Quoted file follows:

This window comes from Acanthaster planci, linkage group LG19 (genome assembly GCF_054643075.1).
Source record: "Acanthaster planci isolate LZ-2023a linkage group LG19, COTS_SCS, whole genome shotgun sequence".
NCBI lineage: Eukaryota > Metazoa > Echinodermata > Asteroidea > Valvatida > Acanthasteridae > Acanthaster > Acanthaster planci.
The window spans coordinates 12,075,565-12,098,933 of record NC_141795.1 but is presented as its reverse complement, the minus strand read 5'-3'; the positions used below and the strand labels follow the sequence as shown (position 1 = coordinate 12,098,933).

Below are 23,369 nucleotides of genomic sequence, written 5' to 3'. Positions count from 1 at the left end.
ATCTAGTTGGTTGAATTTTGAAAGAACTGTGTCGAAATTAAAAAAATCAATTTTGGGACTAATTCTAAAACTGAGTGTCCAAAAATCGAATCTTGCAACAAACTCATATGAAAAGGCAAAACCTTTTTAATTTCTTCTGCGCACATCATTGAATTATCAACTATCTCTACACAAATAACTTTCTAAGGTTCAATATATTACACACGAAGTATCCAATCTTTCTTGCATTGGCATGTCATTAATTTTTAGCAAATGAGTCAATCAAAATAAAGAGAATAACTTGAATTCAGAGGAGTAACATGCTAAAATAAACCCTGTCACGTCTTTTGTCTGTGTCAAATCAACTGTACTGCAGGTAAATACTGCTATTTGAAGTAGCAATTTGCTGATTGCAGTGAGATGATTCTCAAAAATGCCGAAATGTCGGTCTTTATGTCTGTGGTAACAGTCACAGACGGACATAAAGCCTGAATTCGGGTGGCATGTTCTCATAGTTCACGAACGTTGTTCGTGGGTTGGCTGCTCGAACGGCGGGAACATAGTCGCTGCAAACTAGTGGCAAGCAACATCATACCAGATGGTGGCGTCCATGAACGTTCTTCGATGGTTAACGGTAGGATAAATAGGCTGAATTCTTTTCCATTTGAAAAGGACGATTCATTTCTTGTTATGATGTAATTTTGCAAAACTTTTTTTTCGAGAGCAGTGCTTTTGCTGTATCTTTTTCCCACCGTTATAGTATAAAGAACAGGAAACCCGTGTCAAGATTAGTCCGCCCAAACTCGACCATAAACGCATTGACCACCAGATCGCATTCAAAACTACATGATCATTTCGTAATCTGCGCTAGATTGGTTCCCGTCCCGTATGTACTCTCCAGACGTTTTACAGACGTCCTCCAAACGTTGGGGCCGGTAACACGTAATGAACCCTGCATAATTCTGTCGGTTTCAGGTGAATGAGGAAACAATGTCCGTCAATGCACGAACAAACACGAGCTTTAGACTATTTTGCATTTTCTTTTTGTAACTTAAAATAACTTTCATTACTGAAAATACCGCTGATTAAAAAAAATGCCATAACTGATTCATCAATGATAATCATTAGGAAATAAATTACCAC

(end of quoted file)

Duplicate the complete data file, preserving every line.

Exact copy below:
This window comes from Acanthaster planci, linkage group LG19 (genome assembly GCF_054643075.1).
Source record: "Acanthaster planci isolate LZ-2023a linkage group LG19, COTS_SCS, whole genome shotgun sequence".
NCBI lineage: Eukaryota > Metazoa > Echinodermata > Asteroidea > Valvatida > Acanthasteridae > Acanthaster > Acanthaster planci.
The window spans coordinates 12,075,565-12,098,933 of record NC_141795.1 but is presented as its reverse complement, the minus strand read 5'-3'; the positions used below and the strand labels follow the sequence as shown (position 1 = coordinate 12,098,933).

Below are 23,369 nucleotides of genomic sequence, written 5' to 3'. Positions count from 1 at the left end.
ATCTAGTTGGTTGAATTTTGAAAGAACTGTGTCGAAATTAAAAAAATCAATTTTGGGACTAATTCTAAAACTGAGTGTCCAAAAATCGAATCTTGCAACAAACTCATATGAAAAGGCAAAACCTTTTTAATTTCTTCTGCGCACATCATTGAATTATCAACTATCTCTACACAAATAACTTTCTAAGGTTCAATATATTACACACGAAGTATCCAATCTTTCTTGCATTGGCATGTCATTAATTTTTAGCAAATGAGTCAATCAAAATAAAGAGAATAACTTGAATTCAGAGGAGTAACATGCTAAAATAAACCCTGTCACGTCTTTTGTCTGTGTCAAATCAACTGTACTGCAGGTAAATACTGCTATTTGAAGTAGCAATTTGCTGATTGCAGTGAGATGATTCTCAAAAATGCCGAAATGTCGGTCTTTATGTCTGTGGTAACAGTCACAGACGGACATAAAGCCTGAATTCGGGTGGCATGTTCTCATAGTTCACGAACGTTGTTCGTGGGTTGGCTGCTCGAACGGCGGGAACATAGTCGCTGCAAACTAGTGGCAAGCAACATCATACCAGATGGTGGCGTCCATGAACGTTCTTCGATGGTTAACGGTAGGATAAATAGGCTGAATTCTTTTCCATTTGAAAAGGACGATTCATTTCTTGTTATGATGTAATTTTGCAAAACTTTTTTTTCGAGAGCAGTGCTTTTGCTGTATCTTTTTCCCACCGTTATAGTATAAAGAACAGGAAACCCGTGTCAAGATTAGTCCGCCCAAACTCGACCATAAACGCATTGACCACCAGATCGCATTCAAAACTACATGATCATTTCGTAATCTGCGCTAGATTGGTTCCCGTCCCGTATGTACTCTCCAGACGTTTTACAGACGTCCTCCAAACGTTGGGGCCGGTAACACGTAATGAACCCTGCATAATTCTGTCGGTTTCAGGTGAATGAGGAAACAATGTCCGTCAATGCACGAACAAACACGAGCTTTAGACTATTTTGCATTTTCTTTTTGTAACTTAAAATAACTTTCATTACTGAAAATACCGCTGATTAAAAAAAATGCCATAACTGATTCATCAATGATAATCATTAGGAAATAAATTACCAC